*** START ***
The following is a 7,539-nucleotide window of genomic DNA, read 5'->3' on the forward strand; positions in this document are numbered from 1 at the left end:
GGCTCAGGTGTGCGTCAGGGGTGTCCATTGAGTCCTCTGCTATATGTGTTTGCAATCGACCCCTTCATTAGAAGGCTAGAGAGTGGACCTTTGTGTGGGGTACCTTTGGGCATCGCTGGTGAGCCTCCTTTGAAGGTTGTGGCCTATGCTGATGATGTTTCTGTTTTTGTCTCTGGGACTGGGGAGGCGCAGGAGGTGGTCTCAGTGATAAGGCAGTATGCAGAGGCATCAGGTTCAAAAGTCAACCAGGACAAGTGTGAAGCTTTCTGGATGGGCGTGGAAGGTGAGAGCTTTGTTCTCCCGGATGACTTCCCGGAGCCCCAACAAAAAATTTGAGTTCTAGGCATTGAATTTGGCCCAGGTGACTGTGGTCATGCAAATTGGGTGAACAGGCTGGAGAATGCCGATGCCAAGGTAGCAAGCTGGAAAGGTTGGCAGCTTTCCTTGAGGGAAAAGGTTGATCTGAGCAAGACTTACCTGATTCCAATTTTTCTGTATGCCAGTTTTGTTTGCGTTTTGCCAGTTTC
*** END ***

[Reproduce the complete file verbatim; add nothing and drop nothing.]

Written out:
The following is a 7,539-nucleotide window of genomic DNA, read 5'->3' on the forward strand; positions in this document are numbered from 1 at the left end:
GGCTCAGGTGTGCGTCAGGGGTGTCCATTGAGTCCTCTGCTATATGTGTTTGCAATCGACCCCTTCATTAGAAGGCTAGAGAGTGGACCTTTGTGTGGGGTACCTTTGGGCATCGCTGGTGAGCCTCCTTTGAAGGTTGTGGCCTATGCTGATGATGTTTCTGTTTTTGTCTCTGGGACTGGGGAGGCGCAGGAGGTGGTCTCAGTGATAAGGCAGTATGCAGAGGCATCAGGTTCAAAAGTCAACCAGGACAAGTGTGAAGCTTTCTGGATGGGCGTGGAAGGTGAGAGCTTTGTTCTCCCGGATGACTTCCCGGAGCCCCAACAAAAAATTTGAGTTCTAGGCATTGAATTTGGCCCAGGTGACTGTGGTCATGCAAATTGGGTGAACAGGCTGGAGAATGCCGATGCCAAGGTAGCAAGCTGGAAAGGTTGGCAGCTTTCCTTGAGGGAAAAGGTTGATCTGAGCAAGACTTACCTGATTCCAATTTTTCTGTATGCCAGTTTTGTTTGCGTTTTGCCAGTTTC